Pat Bertram is the author of the suspense novels Light Bringer, More Deaths Than One, A Spark of Heavenly Fire, and Daughter Am I. Bertram is also the author of Grief: The Great Yearning, “an exquisite book, wrenching to read, and at the same time full of profound truths.” Follow Pat on Google+. Like Pat on Facebook.

The Power of Grief

Even though grief has been with me on and off for twenty-one months, I still don’t understand where it comes from or where it gets its power.

Like most people, I used to assume that grief was merely the deep sadness we feel after the death of someone we loved, and that any feelings beyond that came from an innate weakness, an inability to cope, self-pity, or a desire to create drama and importance in one’s life. When my brother died, and then a year later when my mother died, I felt what I expected to — deep sadness but nothing more, which enforced my idea of what grief is.

But all deaths do not affect us the same. During my life mate/soul mate’s long illness, I thought I’d become inured to the idea of his death. I’d even looked forward to the end of his suffering. I knew I’d feel sad and lonely, but I had no concerns about being able to continue my life. I’m strong and independent, and have never minded being alone.

And then he died.

At first, I was glad his suffering was over. I just sat there numb, waiting for the funeral director to come and collect his body. But then, like an ever-growing tsunami, grief washed over me — grief such as I never knew existed. The continuous onslaught of intense emotions, physical reactions, and psychological torments, along with the inability to understand how totally gone he was made it impossible to sort out any one feeling from the global trauma.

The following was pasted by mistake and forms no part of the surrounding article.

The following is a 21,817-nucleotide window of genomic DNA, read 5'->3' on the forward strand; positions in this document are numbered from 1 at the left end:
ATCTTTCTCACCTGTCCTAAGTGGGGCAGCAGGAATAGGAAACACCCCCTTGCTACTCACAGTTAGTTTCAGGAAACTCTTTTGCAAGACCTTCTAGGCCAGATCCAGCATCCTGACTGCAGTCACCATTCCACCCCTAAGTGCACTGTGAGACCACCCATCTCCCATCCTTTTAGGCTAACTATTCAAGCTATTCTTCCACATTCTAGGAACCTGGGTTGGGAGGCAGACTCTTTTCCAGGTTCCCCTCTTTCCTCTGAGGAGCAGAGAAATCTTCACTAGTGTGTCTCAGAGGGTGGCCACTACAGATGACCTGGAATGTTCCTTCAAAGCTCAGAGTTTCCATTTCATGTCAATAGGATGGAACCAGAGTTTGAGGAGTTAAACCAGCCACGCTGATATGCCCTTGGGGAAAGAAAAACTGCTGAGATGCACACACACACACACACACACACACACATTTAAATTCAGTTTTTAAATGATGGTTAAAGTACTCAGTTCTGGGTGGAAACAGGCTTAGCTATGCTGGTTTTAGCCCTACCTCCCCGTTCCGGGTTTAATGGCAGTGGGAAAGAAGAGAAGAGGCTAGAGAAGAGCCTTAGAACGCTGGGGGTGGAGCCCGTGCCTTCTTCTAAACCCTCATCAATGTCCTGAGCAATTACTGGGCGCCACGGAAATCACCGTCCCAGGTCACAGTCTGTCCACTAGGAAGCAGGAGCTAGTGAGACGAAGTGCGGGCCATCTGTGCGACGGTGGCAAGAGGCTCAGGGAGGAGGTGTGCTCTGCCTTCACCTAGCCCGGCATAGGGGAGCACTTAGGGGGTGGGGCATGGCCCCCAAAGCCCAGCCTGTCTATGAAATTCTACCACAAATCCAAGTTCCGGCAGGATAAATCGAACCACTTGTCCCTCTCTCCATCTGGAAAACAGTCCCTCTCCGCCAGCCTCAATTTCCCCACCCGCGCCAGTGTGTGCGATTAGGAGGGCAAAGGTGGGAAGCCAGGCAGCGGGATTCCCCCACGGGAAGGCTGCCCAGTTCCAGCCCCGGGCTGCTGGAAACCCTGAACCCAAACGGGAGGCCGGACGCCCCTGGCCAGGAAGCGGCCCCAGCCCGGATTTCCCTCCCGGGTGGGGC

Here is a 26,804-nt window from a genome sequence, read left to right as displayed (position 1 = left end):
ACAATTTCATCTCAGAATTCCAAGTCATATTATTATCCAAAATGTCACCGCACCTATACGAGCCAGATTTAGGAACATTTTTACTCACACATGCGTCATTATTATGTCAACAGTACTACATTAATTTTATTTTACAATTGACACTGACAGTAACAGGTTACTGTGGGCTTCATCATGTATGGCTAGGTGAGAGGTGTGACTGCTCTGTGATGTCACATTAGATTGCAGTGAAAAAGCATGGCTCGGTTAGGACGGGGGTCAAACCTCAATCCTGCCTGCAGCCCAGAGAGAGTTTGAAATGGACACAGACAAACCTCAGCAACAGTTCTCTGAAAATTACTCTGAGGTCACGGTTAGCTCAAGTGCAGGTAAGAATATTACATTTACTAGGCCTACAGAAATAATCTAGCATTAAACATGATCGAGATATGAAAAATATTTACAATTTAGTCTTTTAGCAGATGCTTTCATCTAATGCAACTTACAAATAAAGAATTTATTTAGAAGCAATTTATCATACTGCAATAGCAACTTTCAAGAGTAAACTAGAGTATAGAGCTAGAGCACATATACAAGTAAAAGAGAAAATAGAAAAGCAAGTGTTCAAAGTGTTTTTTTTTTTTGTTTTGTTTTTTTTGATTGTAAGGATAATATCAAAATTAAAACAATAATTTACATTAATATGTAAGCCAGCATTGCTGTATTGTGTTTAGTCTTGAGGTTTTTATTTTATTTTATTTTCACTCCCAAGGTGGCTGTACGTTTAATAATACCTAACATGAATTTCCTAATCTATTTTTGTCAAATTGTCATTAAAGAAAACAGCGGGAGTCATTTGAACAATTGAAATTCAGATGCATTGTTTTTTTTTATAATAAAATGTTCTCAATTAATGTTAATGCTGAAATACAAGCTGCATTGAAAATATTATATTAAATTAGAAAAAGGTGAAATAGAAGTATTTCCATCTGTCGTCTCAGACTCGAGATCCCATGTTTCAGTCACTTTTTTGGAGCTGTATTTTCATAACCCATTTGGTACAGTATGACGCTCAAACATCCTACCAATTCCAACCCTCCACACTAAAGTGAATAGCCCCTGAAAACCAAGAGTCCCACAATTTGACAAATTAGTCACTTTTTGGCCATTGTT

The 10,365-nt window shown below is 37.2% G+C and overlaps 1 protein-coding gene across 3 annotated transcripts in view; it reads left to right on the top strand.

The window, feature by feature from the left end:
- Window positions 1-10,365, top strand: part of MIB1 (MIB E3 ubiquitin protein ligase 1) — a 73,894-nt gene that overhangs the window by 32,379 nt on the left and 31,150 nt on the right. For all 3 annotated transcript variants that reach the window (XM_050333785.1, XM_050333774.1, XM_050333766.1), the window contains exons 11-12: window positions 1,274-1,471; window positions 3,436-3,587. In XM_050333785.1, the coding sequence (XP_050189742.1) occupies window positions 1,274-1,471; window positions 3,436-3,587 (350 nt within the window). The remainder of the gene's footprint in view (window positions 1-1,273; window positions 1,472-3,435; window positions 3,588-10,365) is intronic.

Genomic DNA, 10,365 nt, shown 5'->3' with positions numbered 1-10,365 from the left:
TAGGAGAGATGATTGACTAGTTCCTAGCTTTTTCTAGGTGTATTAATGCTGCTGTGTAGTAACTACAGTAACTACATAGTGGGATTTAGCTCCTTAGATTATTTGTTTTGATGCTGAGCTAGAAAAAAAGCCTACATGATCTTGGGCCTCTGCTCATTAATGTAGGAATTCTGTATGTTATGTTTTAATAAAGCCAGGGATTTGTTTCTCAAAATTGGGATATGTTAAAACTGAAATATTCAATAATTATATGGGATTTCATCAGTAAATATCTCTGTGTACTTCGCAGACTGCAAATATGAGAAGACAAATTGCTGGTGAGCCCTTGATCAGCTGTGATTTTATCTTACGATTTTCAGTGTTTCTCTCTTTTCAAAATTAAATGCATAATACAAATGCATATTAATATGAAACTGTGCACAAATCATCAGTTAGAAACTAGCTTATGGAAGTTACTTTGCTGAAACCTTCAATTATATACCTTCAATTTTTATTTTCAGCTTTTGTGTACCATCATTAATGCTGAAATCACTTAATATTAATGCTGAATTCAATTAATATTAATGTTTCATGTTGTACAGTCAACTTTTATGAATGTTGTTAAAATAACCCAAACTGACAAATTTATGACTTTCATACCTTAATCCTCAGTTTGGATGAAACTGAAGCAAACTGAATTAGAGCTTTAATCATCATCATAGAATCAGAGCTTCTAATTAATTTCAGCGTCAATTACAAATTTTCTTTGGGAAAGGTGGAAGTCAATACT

I started blogging about grief when I realized most novelists got it wrong. (I can’t tell you how many times writers have dismissed the grief of their characters with a simple: He went through the five stages of grief. Sheesh. For most of us, the Kübler-Ross grief model doesn’t even begin to explain what we are going through.) I continued blogging about grief when I realized how important it was for me and my fellow bereft to try to understand what we are experiencing and why.

None of us are weak. None of us lack the ability to cope. None of us are self-pitying. None of us are self-indulgent, wallowing in grief for the sake of making ourselves feel important. None of us are drama queens, wanting to draw attention to ourselves or make people feel sorry for us. (We don’t feel sorry for ourselves, at least not often, so why should anyone feel sorry for us?) Nor have any of us chosen our grief. It was thrust on us with such power that we still reel from it months and perhaps even years later. We aren’t dwelling on our grief. It’s dwelling on us. Or in us.

Although everyone’s grief is different, grief does follow patterns of ebb and flow. For many of us in our second year, the eighteen month mark came with a huge upsurge in grief. And now the end of this year — the end of the first full year without our loved ones — is causing another upsurge. I do not know why this is so, I just know that it’s the latest manifestation of the process.

I’ve passed many (maybe most) of grief’s milestones, though I’m sure future milestones will surprise me as I continue this journey through grief. I can deal with these milestones. They come. They go. But no matter how I feel — sad or unsad — he is still and will always be dead. I can understand that he is out of my life, but I cannot understand his total goneness from this earth. Perhaps that unknowableness is where grief comes from. Perhaps that unknowableness is where grief gets its power.


Pat Bertram is the author of the suspense novels Light Bringer, More Deaths Than One, A Spark of Heavenly Fire, and Daughter Am I. Bertram is also the author of Grief: The Great Yearning, “an exquisite book, wrenching to read, and at the same time full of profound truths.” Connect with Pat on Google+. Like Pat on Facebook.